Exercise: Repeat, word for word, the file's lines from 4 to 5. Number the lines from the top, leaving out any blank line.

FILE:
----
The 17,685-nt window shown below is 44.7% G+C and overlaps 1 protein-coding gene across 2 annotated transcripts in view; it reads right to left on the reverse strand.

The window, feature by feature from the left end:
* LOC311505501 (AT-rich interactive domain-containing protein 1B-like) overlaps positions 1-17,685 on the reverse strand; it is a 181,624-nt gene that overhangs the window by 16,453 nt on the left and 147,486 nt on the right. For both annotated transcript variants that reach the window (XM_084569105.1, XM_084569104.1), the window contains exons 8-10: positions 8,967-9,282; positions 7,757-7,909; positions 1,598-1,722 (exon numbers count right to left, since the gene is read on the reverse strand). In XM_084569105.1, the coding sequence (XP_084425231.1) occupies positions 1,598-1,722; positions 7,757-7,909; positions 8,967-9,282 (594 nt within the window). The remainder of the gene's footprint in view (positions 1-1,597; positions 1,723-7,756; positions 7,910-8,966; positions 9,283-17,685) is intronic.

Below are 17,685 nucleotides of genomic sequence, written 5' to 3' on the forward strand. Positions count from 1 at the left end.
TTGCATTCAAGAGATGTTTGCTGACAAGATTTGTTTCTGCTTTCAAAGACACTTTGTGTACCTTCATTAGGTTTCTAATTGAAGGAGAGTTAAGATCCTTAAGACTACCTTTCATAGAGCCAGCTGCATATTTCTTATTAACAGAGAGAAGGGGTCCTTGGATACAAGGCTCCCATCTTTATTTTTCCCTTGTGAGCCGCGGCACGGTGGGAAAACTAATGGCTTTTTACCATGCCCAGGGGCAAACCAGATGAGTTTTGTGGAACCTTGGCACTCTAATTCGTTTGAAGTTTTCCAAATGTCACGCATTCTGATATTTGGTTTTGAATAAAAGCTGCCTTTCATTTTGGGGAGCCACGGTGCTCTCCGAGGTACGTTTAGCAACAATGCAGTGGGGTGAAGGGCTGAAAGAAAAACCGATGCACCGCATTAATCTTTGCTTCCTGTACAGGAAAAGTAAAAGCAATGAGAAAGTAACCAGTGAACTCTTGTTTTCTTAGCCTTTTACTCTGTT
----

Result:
Below are 17,685 nucleotides of genomic sequence, written 5' to 3' on the forward strand. Positions count from 1 at the left end.
TTGCATTCAAGAGATGTTTGCTGACAAGATTTGTTTCTGCTTTCAAAGACACTTTGTGTACCTTCATTAGGTTTCTAATTGAAGGAGAGTTAAGATCCTTAAGACTACCTTTCATAGAGCCAGCTGCATATTTCTTATTAACAGAGAGAAGGGGTCCTTGGATACAAGGCTCCCATCTTTATTTTTCCCTTGTGAGCCGCGGCACGGTGGGAAAACTAATGGCTTTTTACCATGCCCAGGGGCAAACCAGATGAGTTTTGTGGAACCTTGGCACTCTAATTCGTTTGAAGTTTTCCAAATGTCACGCATTCTGATATTTGGTTTTGAATAAAAGCTGCCTTTCATTTTGGGGAGCCACGGTGCTCTCCGAGGTACGTTTAGCAACAATGCAGTGGGGTGAAGGGCTGAAAGAAAAACCGATGCACCGCATTAATCTTTGCTTCCTGTACAGGAAAAGTAAAAGCAATGAGAAAGTAACCAGTGAACTCTTGTTTTCTTAGCCTTTTACTCTGTT